Intelligence minister: Israel can withstand boycotts

Responding to warning from finance minister, Yuval Steinitz says a bad peace deal would cause more damage than global snubbing

Minister Yuval Steinitz at a Foreign Affairs and Defense committee meeting in Jerusalem on May 20, 2013. (photo credit: Flash90)
Minister Yuval Steinitz at a Foreign Affairs and Defense committee meeting in Jerusalem on May 20, 2013. (photo credit: Flash90)

Israel has the tools to limit the damage from any economic boycott, Intelligence Minister Yuval Steinitz said Thursday, downplaying fresh warnings that the country’s economy would be badly hurt if US-led peace talks with the Palestinians fail.

Israel “has the tools to prevent boycotts,” Steinitz told Israel Radio. He said his office is preparing a campaign “against the boycotts and delegitimization of Israel” but did not elaborate.

He also insisted that an “erroneous” deal that compromises Israel’s security would do more economic damage than international opprobrium.

The comments reflect how boycott concerns have become central to Israel’s public discourse, as a small but growing number of European businesses have limited trade recently with Israeli firms involved in West Bank settlements.

Finance Minister Yair Lapid, who has repeatedly found himself in public spats with Steinitz during his time in office, said Wednesday that Israel would become increasingly isolated and lose markets in Europe if it failed to strike an agreement with the Palestinians.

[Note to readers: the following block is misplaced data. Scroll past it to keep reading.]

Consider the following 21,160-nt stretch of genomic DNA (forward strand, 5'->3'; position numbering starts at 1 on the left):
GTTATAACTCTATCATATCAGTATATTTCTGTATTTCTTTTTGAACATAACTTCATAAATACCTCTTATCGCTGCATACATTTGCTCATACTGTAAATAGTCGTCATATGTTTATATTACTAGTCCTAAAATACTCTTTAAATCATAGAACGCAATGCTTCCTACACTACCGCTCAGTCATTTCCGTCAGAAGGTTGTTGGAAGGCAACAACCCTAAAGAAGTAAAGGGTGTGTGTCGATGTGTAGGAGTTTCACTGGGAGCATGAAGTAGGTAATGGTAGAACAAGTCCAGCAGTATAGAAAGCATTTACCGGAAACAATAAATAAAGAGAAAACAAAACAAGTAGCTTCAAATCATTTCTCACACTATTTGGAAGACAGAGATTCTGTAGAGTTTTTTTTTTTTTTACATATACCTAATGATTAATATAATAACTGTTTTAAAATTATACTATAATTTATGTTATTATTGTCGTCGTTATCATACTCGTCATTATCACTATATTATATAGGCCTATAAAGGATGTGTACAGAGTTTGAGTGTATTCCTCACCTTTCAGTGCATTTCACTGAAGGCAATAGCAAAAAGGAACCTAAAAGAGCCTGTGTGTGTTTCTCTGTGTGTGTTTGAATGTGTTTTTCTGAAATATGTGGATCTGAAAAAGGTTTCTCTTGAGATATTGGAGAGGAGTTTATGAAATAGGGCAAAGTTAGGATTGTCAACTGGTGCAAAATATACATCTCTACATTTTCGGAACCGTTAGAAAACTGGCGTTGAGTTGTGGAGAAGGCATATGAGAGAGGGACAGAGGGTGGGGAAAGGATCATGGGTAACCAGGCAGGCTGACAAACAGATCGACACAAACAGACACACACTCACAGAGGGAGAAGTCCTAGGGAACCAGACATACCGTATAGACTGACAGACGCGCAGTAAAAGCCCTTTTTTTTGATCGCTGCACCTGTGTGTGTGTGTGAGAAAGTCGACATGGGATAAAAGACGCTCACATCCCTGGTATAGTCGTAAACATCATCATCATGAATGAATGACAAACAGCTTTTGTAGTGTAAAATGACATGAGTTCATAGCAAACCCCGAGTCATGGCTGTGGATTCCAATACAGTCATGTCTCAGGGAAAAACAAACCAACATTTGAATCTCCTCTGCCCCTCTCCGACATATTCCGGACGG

Based on an evaluation prepared by the Finance Ministry’s chief economist, Lapid said that even a low-scale boycott would “hit every Israeli citizen directly in his pocket.” The cost of living would rise, and education, security, health, and welfare budgets would be slashed, he said.

Furthermore, exports would face a loss of NIS 20 billion ($5.7 billion), GDP would likely be lowered by NIS 11 billion a year, and 9,800 workers would be laid off immediately.

According to World Bank figures, Israel’s GDP was NIS 902 billion in 2011 ($258.2 billion).

“We must recognize that if the talks fail — and the world will believe they failed because of us — there will be a price, and it’s best we know what that price is,” Lapid said.

Lapid also dismissed claims by Economy Minister Naftali Bennett Tuesday that a Palestinian state would be an economic burden on Israel. A peace agreement would result in an added NIS 20 billion annually to the state budget, and potential growth of NIS 16 billion in exports, he maintained.

“Today Israel is more exposed economically than from a security perspective,” he added. “The security debate makes us forget occasionally the fact that our military is not a goal, it is a tool. It’s a tool that is meant to allow us to reach an agreement that will strengthen Israel’s economy and guarantee its future as a Jewish state.”

The finance minister’s remarks echoed those of US Secretary of State John Kerry last week at the World Economic Forum in Davos, Switzerland. Kerry pointed to the economic benefits Israel would reap from reaching a peace deal with the Palestinians, stating that Israel would have immediate diplomatic recognition and economic ties with the Arab and Muslim world and would potentially see a 2 percent increase in GDP per year.

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